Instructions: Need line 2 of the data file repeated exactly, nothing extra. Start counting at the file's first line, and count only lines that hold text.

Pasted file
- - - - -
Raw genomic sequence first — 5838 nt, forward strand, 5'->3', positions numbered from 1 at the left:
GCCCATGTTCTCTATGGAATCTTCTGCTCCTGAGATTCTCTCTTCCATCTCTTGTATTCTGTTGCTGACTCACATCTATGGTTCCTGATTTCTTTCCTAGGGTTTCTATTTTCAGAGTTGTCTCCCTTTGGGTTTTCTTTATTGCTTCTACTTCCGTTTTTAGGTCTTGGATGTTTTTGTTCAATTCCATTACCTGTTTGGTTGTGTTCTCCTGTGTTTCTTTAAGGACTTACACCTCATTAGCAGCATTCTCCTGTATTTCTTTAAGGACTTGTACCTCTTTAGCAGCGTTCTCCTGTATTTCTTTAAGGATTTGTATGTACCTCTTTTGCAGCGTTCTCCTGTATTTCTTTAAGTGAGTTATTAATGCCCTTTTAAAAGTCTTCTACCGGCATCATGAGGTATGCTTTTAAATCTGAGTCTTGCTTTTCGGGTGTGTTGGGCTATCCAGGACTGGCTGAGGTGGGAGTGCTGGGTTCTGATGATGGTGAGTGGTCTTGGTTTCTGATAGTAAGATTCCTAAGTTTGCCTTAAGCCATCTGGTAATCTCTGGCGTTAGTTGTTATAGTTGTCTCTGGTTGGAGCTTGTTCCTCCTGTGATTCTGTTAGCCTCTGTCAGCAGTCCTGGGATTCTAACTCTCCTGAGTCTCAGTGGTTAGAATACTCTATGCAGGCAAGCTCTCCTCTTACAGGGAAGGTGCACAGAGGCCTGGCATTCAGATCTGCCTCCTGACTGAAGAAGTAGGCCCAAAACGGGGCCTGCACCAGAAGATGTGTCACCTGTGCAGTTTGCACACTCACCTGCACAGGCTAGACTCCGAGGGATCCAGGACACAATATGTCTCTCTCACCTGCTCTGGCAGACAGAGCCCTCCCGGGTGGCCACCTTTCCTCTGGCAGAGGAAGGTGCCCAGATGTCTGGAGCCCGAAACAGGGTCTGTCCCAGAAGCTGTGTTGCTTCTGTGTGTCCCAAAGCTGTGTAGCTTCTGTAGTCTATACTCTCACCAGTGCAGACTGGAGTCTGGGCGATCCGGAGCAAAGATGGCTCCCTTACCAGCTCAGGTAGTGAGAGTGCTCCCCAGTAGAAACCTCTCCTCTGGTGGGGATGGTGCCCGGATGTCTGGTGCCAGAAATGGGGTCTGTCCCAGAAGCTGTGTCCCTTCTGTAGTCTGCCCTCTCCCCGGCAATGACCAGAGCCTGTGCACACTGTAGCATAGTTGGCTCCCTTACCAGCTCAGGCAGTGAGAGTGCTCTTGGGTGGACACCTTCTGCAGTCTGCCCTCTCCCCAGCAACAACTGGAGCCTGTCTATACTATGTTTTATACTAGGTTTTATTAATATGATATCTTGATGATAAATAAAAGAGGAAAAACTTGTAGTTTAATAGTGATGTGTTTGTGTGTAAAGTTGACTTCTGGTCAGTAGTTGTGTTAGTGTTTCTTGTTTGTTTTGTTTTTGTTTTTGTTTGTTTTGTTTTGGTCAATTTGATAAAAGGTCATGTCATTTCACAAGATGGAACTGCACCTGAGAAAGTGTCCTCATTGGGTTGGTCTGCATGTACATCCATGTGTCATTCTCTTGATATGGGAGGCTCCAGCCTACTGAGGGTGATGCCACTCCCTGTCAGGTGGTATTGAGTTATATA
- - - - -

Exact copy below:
GCCCATGTTCTCTATGGAATCTTCTGCTCCTGAGATTCTCTCTTCCATCTCTTGTATTCTGTTGCTGACTCACATCTATGGTTCCTGATTTCTTTCCTAGGGTTTCTATTTTCAGAGTTGTCTCCCTTTGGGTTTTCTTTATTGCTTCTACTTCCGTTTTTAGGTCTTGGATGTTTTTGTTCAATTCCATTACCTGTTTGGTTGTGTTCTCCTGTGTTTCTTTAAGGACTTACACCTCATTAGCAGCATTCTCCTGTATTTCTTTAAGGACTTGTACCTCTTTAGCAGCGTTCTCCTGTATTTCTTTAAGGATTTGTATGTACCTCTTTTGCAGCGTTCTCCTGTATTTCTTTAAGTGAGTTATTAATGCCCTTTTAAAAGTCTTCTACCGGCATCATGAGGTATGCTTTTAAATCTGAGTCTTGCTTTTCGGGTGTGTTGGGCTATCCAGGACTGGCTGAGGTGGGAGTGCTGGGTTCTGATGATGGTGAGTGGTCTTGGTTTCTGATAGTAAGATTCCTAAGTTTGCCTTAAGCCATCTGGTAATCTCTGGCGTTAGTTGTTATAGTTGTCTCTGGTTGGAGCTTGTTCCTCCTGTGATTCTGTTAGCCTCTGTCAGCAGTCCTGGGATTCTAACTCTCCTGAGTCTCAGTGGTTAGAATACTCTATGCAGGCAAGCTCTCCTCTTACAGGGAAGGTGCACAGAGGCCTGGCATTCAGATCTGCCTCCTGACTGAAGAAGTAGGCCCAAAACGGGGCCTGCACCAGAAGATGTGTCACCTGTGCAGTTTGCACACTCACCTGCACAGGCTAGACTCCGAGGGATCCAGGACACAATATGTCTCTCTCACCTGCTCTGGCAGACAGAGCCCTCCCGGGTGGCCACCTTTCCTCTGGCAGAGGAAGGTGCCCAGATGTCTGGAGCCCGAAACAGGGTCTGTCCCAGAAGCTGTGTTGCTTCTGTGTGTCCCAAAGCTGTGTAGCTTCTGTAGTCTATACTCTCACCAGTGCAGACTGGAGTCTGGGCGATCCGGAGCAAAGATGGCTCCCTTACCAGCTCAGGTAGTGAGAGTGCTCCCCAGTAGAAACCTCTCCTCTGGTGGGGATGGTGCCCGGATGTCTGGTGCCAGAAATGGGGTCTGTCCCAGAAGCTGTGTCCCTTCTGTAGTCTGCCCTCTCCCCGGCAATGACCAGAGCCTGTGCACACTGTAGCATAGTTGGCTCCCTTACCAGCTCAGGCAGTGAGAGTGCTCTTGGGTGGACACCTTCTGCAGTCTGCCCTCTCCCCAGCAACAACTGGAGCCTGTCTATACTATGTTTTATACTAGGTTTTATTAATATGATATCTTGATGATAAATAAAAGAGGAAAAACTTGTAGTTTAATAGTGATGTGTTTGTGTGTAAAGTTGACTTCTGGTCAGTAGTTGTGTTAGTGTTTCTTGTTTGTTTTGTTTTTGTTTTTGTTTGTTTTGTTTTGGTCAATTTGATAAAAGGTCATGTCATTTCACAAGATGGAACTGCACCTGAGAAAGTGTCCTCATTGGGTTGGTCTGCATGTACATCCATGTGTCATTCTCTTGATATGGGAGGCTCCAGCCTACTGAGGGTGATGCCACTCCCTGTCAGGTGGTATTGAGTTATATA